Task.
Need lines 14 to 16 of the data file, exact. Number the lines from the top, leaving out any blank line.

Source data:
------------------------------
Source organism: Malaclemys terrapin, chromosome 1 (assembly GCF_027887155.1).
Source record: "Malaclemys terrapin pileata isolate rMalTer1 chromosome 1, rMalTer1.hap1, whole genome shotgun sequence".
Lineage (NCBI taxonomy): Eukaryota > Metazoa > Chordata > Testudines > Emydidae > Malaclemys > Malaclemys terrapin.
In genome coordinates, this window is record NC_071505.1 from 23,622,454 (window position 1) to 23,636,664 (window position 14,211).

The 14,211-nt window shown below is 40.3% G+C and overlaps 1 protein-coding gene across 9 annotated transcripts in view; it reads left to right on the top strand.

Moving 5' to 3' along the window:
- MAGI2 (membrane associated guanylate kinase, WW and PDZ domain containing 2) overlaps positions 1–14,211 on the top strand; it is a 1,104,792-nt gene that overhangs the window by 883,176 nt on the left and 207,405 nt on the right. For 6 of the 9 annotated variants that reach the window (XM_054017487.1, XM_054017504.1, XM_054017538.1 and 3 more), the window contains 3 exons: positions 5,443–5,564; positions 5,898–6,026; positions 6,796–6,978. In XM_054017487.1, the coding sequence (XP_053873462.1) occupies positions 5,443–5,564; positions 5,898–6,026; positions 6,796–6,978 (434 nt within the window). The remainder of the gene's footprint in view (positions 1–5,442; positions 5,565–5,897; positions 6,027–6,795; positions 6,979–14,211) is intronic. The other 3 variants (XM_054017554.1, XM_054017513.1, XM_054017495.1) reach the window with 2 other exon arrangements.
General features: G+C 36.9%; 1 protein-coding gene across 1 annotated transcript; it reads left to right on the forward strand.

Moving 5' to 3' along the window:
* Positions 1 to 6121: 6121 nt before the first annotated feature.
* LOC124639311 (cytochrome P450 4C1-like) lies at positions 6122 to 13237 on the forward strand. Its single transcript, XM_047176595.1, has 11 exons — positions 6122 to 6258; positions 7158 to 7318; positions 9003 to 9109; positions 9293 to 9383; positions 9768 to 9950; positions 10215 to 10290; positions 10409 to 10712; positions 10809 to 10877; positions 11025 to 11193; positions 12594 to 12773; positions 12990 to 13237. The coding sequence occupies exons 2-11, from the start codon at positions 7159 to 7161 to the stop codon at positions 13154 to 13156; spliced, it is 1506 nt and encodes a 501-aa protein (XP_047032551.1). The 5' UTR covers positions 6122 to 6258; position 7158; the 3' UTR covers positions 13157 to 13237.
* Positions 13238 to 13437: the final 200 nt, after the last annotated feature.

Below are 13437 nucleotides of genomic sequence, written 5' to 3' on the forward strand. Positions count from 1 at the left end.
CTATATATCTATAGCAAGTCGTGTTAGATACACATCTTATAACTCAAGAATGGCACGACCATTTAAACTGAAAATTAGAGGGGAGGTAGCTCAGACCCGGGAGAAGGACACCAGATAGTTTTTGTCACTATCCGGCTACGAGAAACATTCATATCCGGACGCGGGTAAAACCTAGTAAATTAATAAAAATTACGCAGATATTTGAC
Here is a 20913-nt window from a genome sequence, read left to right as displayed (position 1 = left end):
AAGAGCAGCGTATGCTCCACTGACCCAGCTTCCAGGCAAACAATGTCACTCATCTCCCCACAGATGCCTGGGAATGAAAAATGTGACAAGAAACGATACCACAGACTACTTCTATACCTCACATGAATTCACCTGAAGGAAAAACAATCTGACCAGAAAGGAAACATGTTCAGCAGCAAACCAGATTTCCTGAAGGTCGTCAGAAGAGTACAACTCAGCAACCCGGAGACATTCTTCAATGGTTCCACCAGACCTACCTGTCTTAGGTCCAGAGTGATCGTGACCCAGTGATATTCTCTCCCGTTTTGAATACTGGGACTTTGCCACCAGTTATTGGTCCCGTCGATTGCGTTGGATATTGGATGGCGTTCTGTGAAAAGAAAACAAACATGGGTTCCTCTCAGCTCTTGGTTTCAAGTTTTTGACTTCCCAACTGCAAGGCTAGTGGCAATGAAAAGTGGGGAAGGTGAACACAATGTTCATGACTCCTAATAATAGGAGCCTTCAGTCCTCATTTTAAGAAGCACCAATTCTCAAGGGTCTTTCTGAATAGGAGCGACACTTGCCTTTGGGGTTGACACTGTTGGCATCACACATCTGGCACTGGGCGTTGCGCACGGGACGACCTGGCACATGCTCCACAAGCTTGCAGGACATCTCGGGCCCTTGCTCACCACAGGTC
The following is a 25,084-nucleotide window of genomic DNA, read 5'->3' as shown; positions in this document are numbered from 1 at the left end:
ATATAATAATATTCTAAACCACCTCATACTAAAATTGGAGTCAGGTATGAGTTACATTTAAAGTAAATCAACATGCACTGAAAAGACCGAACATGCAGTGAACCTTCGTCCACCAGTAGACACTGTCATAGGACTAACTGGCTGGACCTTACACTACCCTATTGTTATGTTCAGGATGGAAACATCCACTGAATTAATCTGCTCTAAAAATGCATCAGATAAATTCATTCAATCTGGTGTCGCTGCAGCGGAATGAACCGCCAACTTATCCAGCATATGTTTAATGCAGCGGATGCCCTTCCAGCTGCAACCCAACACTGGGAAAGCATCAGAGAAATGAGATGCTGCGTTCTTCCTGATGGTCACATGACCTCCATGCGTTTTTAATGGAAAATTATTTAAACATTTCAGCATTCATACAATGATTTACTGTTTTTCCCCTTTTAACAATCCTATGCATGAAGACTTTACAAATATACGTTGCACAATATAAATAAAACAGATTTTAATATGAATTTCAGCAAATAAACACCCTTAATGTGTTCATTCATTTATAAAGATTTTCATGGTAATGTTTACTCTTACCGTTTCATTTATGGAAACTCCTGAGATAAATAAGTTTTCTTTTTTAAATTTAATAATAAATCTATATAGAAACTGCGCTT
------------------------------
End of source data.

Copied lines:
CTATATATCTATAGCAAGTCGTGTTAGATACACATCTTATAACTCAAGAATGGCACGACCATTTAAACTGAAAATTAGAGGGGAGGTAGCTCAGACCCGGGAGAAGGACACCAGATAGTTTTTGTCACTATCCGGCTACGAGAAACATTCATATCCGGACGCGGGTAAAACCTAGTAAATTAATAAAAATTACGCAGATATTTGAC
Here is a 20913-nt window from a genome sequence, read left to right as displayed (position 1 = left end):
AAGAGCAGCGTATGCTCCACTGACCCAGCTTCCAGGCAAACAATGTCACTCATCTCCCCACAGATGCCTGGGAATGAAAAATGTGACAAGAAACGATACCACAGACTACTTCTATACCTCACATGAATTCACCTGAAGGAAAAACAATCTGACCAGAAAGGAAACATGTTCAGCAGCAAACCAGATTTCCTGAAGGTCGTCAGAAGAGTACAACTCAGCAACCCGGAGACATTCTTCAATGGTTCCACCAGACCTACCTGTCTTAGGTCCAGAGTGATCGTGACCCAGTGATATTCTCTCCCGTTTTGAATACTGGGACTTTGCCACCAGTTATTGGTCCCGTCGATTGCGTTGGATATTGGATGGCGTTCTGTGAAAAGAAAACAAACATGGGTTCCTCTCAGCTCTTGGTTTCAAGTTTTTGACTTCCCAACTGCAAGGCTAGTGGCAATGAAAAGTGGGGAAGGTGAACACAATGTTCATGACTCCTAATAATAGGAGCCTTCAGTCCTCATTTTAAGAAGCACCAATTCTCAAGGGTCTTTCTGAATAGGAGCGACACTTGCCTTTGGGGTTGACACTGTTGGCATCACACATCTGGCACTGGGCGTTGCGCACGGGACGACCTGGCACATGCTCCACAAGCTTGCAGGACATCTCGGGCCCTTGCTCACCACAGGTC